Friday, November 3, 2000
for state officesThe issue: The Star-Bulletin announces its endorsements for state offices -- the Board of Education, the Office of Hawaiian Affairs, and one legislative post, the 20th Senate District -- and its recommendations on proposed constitutional amendments.
KAPOLEI optometrist Hank Makini provides an opportunity for change in the 20th state Senate district, which has been controlled by public employee unions for the past eight years. Makini, a Republican, would bring independence to representation of the state's fastest-growing area.
Since receiving his doctorate from Pacific University in 1987, Makini has been practicing optometry mainly in Central and Leeward Oahu.
Makini has an understanding of the needs of small business that is badly needed in the Legislature. His top priority is to lower Hawaii schools' student-teacher ratio. He favors reducing the state government work force but supports funding the 14.5 percent pay raise arbitration award for members of the Hawaii Government Employees Association.
Independence has been lacking in the incumbent, Democrat Brian Kanno, who has been an embarrassment to his district because of his blind allegiance to public employee unions. When he chaired the Senate Labor Committee, Kanno went out of his way to fight reform of workers compensation, at one point hiding to avoid being confronted by reform advocates.
He also blocked proposals to allow privatization of some government services.
Kanno seemed uncertain last year on whether to reconfirm Margery Bronster as attorney general when the HGEA adopted a position of neutrality. A puzzled Kanno dutifully went to HGEA leader Russell Okata for instruction, then cast his vote against Bronster. He has since apologized after realizing that his real constituents were infuriated by his vote.
Makini has the background and integrity to know what is best for his neighbors from Ewa Beach to Makakilo without seeking instructions from public employee unions or other special interests.
OHA Board of TrusteesIN view of the Supreme Court decision in Rice vs. Cayetano, which invalidated the Hawaiians-only restriction on voting for the Office of Hawaiian Affairs and opened the OHA elections to all registered voters in Hawaii, the Star-Bulletin has decided to endorse candidates in these elections. The endorsements are:
At large, four-year term: Haunani Apoliona.
At large, two-year term: Kinau Kamali'i, Charles Rose, Oswald Stender.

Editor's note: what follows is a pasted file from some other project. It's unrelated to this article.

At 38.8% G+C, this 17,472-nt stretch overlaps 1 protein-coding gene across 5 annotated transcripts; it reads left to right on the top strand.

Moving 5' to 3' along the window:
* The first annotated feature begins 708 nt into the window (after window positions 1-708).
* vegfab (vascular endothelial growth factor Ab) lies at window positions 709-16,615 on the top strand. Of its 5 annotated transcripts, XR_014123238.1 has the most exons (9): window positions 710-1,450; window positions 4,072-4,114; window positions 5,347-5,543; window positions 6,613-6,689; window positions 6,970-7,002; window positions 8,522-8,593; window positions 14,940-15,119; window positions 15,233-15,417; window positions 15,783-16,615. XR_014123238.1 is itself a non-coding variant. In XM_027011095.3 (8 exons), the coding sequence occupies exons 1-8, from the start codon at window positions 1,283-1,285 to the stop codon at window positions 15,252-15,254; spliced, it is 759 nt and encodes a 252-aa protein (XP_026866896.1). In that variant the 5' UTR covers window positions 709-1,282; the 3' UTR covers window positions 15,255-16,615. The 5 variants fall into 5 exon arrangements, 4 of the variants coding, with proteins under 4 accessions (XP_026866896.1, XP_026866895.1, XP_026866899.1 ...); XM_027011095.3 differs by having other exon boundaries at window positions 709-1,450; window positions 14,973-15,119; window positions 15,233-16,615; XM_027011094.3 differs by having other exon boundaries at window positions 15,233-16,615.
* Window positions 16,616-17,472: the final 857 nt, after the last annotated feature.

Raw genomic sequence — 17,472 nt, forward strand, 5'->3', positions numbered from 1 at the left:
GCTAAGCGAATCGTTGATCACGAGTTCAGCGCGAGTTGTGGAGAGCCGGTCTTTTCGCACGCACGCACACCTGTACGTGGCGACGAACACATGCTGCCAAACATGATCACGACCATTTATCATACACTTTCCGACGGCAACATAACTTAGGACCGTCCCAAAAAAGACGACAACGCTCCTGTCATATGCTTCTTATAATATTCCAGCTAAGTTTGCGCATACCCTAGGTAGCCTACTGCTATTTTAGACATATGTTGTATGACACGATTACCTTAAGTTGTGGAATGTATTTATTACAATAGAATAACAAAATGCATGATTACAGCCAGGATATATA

Hawaii Island: Hannah Springer.
Kauai/Niihau: Ilei Beniamina.
Molokai/Lanai: Colette Machado.
Maui: Louis Hao.
Oahu: Clayton Hee.
Board of EducationHERE are the Star-Bulletin's endorsements in the elections for the state Board of Education:
Honolulu: Denise Matsumoto.
Leeward Oahu: Marilyn Harris.
Central Oahu: Michael Nakamura.
Oahu at-large: Jacqueline Heupel, Donna Ikeda, Garrett Toguchi.
Maui: Vinnie Linares.
Hawaii Island: Herbert Watanabe.
Kauai: Mitsugi Nakashima.
THE general election ballot includes three proposed amendments to the Hawaii State Constitution. Two of the amendments should be approved; one should be rejected.
Where we stand on
Question No. 2 asks whether a state tax commission should be appointed every 10 years rather than every five years, as the law currently requires. The Legislature thinks five years is too short a period to determine the long-range ramifications of state tax policy. A 10-year period would be more sensible. Our recommendation: vote yes.
Question No. 3 asks whether the Reapportionment Commission should have the task of maintaining the staggering of terms in the state Senate in an equitable manner. This proposal stemmed from a flaw in the drafting of the current law that resulted in some senatorial incumbents being awarded longer terms if they were re-elected than their challengers would receive if the incumbents lost. Clearly this discrepancy must be corrected. Our recommendation: vote yes.
Question No. 1 poses a problem. This proposed amendment is supposed to ensure autonomy for the University of Hawaii to manage its own affairs. This is important because the university has long experienced interference by the Legislature and the state administration in matters that should be left to the university to decide.
The proposed amendment, while granting the university board of regents "exclusive jurisdiction" over the internal structure, management and operation of the university, provides that the Legislature retains authority to enact "laws of statewide concern" that could affect the university.
A legislative conference committee added a sentence to the amendment stating that the Legislature "shall have the exclusive jurisdiction to identify laws of statewide concern." This appears to mean that there could be no appeal to the courts from a legislative determination that an action affecting the university was "of statewide concern."
Rather than ensure autonomy for the university, this could mean greater authority for the Legislature to interfere in UH affairs. A UH autonomy amendment should be free of such problems. Our recommendation: vote no.
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